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Before they can argue the merits of their appeal, prosecutors must first convince the supreme court it should take up the case. They’re doing that by arguing the precedent that the appeals court decision set could have widespread impact on other cases.
“The court of appeals has created bad law that could adversely affect numerous re-sentencing hearings,” Assistant Prosecutor Heather Jans wrote in the appeal.
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Christian — who has already served more than five years in the Ohio Reformatory for Women in Marysville — owned and operated Cafe Boulevard (later Boulevard Haus) in Dayton's Oregon District for 15 years. The criminal case involved break-ins and a 2009 fire that Christian reported and which prosecutors said were staged in order to collect insurance money: a break-in at her Washington Twp. home and a reported vandalism and fire at what was then her second restaurant, Cena Brazilian Steakhouse in front of the Dayton Mall in Miami Twp.
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A jury convicted Christian in 2012 of five counts related to insurance fraud, filing a false report and running a crime ring. Since then, her appeals have traveled a circuitous route among the court of appeals, the state supreme court and the trial court.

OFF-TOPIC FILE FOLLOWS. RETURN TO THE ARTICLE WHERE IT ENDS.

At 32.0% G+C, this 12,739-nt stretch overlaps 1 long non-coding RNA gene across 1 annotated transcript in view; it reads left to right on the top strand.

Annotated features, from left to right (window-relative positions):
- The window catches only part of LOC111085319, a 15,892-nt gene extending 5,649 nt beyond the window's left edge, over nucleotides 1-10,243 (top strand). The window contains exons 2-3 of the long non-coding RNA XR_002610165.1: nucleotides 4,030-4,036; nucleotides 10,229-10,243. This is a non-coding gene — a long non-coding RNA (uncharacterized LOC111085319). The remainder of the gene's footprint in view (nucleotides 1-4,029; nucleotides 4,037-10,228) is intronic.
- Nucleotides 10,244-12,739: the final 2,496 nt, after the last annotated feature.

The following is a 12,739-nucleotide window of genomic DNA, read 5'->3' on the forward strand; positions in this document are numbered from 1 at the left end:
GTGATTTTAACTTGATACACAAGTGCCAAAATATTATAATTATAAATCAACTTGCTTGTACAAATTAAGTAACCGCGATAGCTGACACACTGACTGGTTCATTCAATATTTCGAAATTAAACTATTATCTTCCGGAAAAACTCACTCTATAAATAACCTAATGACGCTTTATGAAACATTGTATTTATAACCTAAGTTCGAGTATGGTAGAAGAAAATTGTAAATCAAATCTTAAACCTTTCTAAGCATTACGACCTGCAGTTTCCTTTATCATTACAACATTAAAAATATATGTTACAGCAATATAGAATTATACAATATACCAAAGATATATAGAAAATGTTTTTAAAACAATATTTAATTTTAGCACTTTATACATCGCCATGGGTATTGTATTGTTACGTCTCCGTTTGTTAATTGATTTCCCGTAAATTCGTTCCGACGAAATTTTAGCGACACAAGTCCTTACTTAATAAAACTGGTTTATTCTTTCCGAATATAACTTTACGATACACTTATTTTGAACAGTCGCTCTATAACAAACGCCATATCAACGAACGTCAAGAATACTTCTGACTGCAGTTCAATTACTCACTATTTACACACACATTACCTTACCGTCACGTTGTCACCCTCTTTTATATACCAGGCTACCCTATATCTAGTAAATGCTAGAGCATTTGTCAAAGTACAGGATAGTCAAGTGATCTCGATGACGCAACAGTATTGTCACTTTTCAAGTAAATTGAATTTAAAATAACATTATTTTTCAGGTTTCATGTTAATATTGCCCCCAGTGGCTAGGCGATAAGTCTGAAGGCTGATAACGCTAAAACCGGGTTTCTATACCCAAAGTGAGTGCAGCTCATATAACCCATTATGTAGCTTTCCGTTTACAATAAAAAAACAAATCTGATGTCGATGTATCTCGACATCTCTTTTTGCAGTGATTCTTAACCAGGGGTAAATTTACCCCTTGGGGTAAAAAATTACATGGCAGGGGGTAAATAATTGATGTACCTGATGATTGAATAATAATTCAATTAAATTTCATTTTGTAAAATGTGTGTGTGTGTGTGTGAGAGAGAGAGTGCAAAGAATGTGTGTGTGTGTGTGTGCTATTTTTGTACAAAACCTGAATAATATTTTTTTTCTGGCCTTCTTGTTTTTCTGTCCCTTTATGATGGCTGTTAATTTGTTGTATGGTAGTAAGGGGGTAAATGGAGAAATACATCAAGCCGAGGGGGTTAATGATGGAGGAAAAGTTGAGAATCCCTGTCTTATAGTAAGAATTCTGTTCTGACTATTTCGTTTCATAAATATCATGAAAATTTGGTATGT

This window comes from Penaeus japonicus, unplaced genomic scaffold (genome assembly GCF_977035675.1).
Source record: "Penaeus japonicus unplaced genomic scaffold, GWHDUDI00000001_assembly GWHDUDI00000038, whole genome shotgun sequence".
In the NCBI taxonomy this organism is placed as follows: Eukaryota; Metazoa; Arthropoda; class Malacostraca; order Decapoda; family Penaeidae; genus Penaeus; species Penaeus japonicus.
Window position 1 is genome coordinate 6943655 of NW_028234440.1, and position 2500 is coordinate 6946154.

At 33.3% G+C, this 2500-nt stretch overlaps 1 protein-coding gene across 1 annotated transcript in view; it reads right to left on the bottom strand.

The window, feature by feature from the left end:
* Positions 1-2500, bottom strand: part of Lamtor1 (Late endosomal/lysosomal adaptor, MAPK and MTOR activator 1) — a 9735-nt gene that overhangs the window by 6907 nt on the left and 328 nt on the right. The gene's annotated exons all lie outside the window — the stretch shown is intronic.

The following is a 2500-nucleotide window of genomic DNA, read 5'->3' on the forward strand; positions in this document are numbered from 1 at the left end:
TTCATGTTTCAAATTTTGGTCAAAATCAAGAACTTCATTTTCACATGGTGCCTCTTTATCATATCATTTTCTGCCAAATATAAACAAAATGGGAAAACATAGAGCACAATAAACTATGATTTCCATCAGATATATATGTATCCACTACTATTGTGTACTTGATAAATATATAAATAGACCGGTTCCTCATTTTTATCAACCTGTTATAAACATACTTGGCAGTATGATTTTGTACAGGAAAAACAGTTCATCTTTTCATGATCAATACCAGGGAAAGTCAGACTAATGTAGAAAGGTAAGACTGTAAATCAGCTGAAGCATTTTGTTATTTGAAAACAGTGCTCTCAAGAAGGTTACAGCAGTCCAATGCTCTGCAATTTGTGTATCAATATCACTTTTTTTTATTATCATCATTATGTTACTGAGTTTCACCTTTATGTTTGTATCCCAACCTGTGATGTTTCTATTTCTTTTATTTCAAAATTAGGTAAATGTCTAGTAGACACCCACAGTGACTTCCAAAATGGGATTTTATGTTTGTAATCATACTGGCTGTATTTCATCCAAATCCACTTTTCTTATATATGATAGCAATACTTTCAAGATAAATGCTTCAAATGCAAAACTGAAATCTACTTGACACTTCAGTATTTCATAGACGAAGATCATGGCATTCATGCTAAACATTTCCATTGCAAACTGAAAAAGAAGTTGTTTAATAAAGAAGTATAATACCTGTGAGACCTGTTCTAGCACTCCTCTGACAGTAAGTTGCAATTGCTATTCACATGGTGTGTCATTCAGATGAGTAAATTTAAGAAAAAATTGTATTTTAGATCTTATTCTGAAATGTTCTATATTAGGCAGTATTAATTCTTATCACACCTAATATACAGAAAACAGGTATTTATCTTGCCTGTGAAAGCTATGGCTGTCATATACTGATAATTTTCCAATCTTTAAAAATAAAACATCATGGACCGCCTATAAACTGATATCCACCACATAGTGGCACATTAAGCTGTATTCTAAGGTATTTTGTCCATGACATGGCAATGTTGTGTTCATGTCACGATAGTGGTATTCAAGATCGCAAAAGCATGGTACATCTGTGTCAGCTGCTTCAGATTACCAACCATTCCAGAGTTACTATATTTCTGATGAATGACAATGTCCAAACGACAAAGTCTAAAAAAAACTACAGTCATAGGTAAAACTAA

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In the most recent appeals-court decision, judges ruled that Montgomery County Common Pleas Judge Barbara P. Gorman exceeded her authority when she re-imposed the full, original nine-year sentence to Christian after the severity of some of the five felony charges on which Christian was convicted was reduced on appeal. Prosecutors had argued that the judge was well within her sentencing rights and had urged appeals-court judges to keep Christian’s nine-year sentence intact.
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The former restaurant owner is scheduled to be re-sentenced by Judge Gorman in January. The prosecutor’s latest appeal has no immediate impact on the re-sentencing hearing, a spokesman for the prosecutor’s office told this news outlet.
“The trial court must still follow the mandate of the Ohio 2nd District Court of Appeals,” the spokesman said. “The trial court could (postpone) the sentencing until a decision is made by the Supreme Court, but it is not required to do so.”